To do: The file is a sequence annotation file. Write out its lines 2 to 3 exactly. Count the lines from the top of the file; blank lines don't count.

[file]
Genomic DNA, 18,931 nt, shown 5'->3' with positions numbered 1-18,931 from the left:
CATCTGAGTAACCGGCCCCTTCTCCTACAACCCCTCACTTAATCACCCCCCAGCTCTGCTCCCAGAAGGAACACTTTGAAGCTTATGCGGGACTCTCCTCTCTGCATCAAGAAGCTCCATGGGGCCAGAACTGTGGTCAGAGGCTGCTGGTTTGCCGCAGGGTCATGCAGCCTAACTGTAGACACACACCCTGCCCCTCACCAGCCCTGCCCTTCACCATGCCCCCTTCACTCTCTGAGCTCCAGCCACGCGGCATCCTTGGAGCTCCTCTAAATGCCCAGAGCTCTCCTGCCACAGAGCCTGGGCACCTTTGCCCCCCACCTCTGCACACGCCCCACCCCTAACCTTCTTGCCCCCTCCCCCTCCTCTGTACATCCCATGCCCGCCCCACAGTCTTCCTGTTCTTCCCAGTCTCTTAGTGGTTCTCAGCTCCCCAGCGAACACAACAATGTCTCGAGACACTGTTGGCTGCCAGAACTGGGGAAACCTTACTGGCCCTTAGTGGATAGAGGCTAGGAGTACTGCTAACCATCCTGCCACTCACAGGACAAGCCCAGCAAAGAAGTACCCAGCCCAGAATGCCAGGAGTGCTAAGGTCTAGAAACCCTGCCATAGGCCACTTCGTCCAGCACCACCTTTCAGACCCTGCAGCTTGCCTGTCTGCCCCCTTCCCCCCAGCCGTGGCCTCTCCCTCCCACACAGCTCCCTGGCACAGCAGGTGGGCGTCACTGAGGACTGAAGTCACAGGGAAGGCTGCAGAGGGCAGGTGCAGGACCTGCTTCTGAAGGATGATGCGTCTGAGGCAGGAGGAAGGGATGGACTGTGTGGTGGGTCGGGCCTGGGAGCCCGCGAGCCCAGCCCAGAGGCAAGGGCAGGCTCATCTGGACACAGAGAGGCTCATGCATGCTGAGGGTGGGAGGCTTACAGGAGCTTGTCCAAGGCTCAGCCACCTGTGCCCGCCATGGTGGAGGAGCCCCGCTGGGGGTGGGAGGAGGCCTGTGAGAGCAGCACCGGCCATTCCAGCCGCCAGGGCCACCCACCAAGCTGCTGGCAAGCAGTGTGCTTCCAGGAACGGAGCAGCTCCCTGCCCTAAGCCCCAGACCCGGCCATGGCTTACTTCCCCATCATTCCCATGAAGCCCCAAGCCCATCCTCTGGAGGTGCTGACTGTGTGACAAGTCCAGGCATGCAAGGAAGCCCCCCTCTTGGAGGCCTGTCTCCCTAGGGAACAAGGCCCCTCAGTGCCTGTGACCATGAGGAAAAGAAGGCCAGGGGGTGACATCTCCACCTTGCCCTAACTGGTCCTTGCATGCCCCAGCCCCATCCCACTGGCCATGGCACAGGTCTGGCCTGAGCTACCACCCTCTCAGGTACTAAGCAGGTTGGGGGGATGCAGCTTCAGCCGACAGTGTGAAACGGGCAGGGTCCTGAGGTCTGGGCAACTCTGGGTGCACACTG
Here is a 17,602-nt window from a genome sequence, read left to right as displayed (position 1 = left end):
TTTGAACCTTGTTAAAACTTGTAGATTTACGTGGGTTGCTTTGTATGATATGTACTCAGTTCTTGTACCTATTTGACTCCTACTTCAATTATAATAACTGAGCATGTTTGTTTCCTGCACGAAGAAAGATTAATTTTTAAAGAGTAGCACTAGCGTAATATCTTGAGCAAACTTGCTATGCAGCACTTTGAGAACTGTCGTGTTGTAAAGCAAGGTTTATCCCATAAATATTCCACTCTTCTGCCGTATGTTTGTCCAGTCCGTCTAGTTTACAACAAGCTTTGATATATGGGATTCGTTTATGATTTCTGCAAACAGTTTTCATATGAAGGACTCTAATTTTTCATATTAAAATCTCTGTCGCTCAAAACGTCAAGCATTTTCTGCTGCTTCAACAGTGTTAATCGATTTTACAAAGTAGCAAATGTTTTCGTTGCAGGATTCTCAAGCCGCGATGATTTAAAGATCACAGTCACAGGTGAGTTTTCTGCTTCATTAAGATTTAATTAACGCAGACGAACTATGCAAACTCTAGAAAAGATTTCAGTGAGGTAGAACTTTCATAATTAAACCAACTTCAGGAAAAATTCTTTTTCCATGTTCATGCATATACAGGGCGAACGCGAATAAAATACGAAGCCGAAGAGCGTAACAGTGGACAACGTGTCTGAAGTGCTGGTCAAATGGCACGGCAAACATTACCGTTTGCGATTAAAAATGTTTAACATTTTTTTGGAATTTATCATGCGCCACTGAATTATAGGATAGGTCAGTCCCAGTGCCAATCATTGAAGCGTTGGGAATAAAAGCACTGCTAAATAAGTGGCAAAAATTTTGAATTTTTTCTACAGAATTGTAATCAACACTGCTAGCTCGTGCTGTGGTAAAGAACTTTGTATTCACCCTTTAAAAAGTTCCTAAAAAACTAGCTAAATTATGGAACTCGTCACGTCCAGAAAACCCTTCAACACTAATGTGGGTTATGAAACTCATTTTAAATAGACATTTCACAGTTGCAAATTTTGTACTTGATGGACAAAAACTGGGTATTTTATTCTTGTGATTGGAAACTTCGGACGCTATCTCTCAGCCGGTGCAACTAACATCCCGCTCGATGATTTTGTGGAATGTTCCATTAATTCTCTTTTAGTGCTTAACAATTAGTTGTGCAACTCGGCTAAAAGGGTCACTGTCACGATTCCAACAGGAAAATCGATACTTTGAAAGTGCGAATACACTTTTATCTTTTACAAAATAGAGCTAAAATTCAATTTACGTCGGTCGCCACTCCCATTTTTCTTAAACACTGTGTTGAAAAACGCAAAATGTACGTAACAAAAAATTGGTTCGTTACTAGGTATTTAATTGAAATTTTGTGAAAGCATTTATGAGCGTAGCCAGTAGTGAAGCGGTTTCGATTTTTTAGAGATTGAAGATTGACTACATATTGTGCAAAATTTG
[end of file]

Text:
CATCTGAGTAACCGGCCCCTTCTCCTACAACCCCTCACTTAATCACCCCCCAGCTCTGCTCCCAGAAGGAACACTTTGAAGCTTATGCGGGACTCTCCTCTCTGCATCAAGAAGCTCCATGGGGCCAGAACTGTGGTCAGAGGCTGCTGGTTTGCCGCAGGGTCATGCAGCCTAACTGTAGACACACACCCTGCCCCTCACCAGCCCTGCCCTTCACCATGCCCCCTTCACTCTCTGAGCTCCAGCCACGCGGCATCCTTGGAGCTCCTCTAAATGCCCAGAGCTCTCCTGCCACAGAGCCTGGGCACCTTTGCCCCCCACCTCTGCACACGCCCCACCCCTAACCTTCTTGCCCCCTCCCCCTCCTCTGTACATCCCATGCCCGCCCCACAGTCTTCCTGTTCTTCCCAGTCTCTTAGTGGTTCTCAGCTCCCCAGCGAACACAACAATGTCTCGAGACACTGTTGGCTGCCAGAACTGGGGAAACCTTACTGGCCCTTAGTGGATAGAGGCTAGGAGTACTGCTAACCATCCTGCCACTCACAGGACAAGCCCAGCAAAGAAGTACCCAGCCCAGAATGCCAGGAGTGCTAAGGTCTAGAAACCCTGCCATAGGCCACTTCGTCCAGCACCACCTTTCAGACCCTGCAGCTTGCCTGTCTGCCCCCTTCCCCCCAGCCGTGGCCTCTCCCTCCCACACAGCTCCCTGGCACAGCAGGTGGGCGTCACTGAGGACTGAAGTCACAGGGAAGGCTGCAGAGGGCAGGTGCAGGACCTGCTTCTGAAGGATGATGCGTCTGAGGCAGGAGGAAGGGATGGACTGTGTGGTGGGTCGGGCCTGGGAGCCCGCGAGCCCAGCCCAGAGGCAAGGGCAGGCTCATCTGGACACAGAGAGGCTCATGCATGCTGAGGGTGGGAGGCTTACAGGAGCTTGTCCAAGGCTCAGCCACCTGTGCCCGCCATGGTGGAGGAGCCCCGCTGGGGGTGGGAGGAGGCCTGTGAGAGCAGCACCGGCCATTCCAGCCGCCAGGGCCACCCACCAAGCTGCTGGCAAGCAGTGTGCTTCCAGGAACGGAGCAGCTCCCTGCCCTAAGCCCCAGACCCGGCCATGGCTTACTTCCCCATCATTCCCATGAAGCCCCAAGCCCATCCTCTGGAGGTGCTGACTGTGTGACAAGTCCAGGCATGCAAGGAAGCCCCCCTCTTGGAGGCCTGTCTCCCTAGGGAACAAGGCCCCTCAGTGCCTGTGACCATGAGGAAAAGAAGGCCAGGGGGTGACATCTCCACCTTGCCCTAACTGGTCCTTGCATGCCCCAGCCCCATCCCACTGGCCATGGCACAGGTCTGGCCTGAGCTACCACCCTCTCAGGTACTAAGCAGGTTGGGGGGATGCAGCTTCAGCCGACAGTGTGAAACGGGCAGGGTCCTGAGGTCTGGGCAACTCTGGGTGCACACTG
Here is a 17,602-nt window from a genome sequence, read left to right as displayed (position 1 = left end):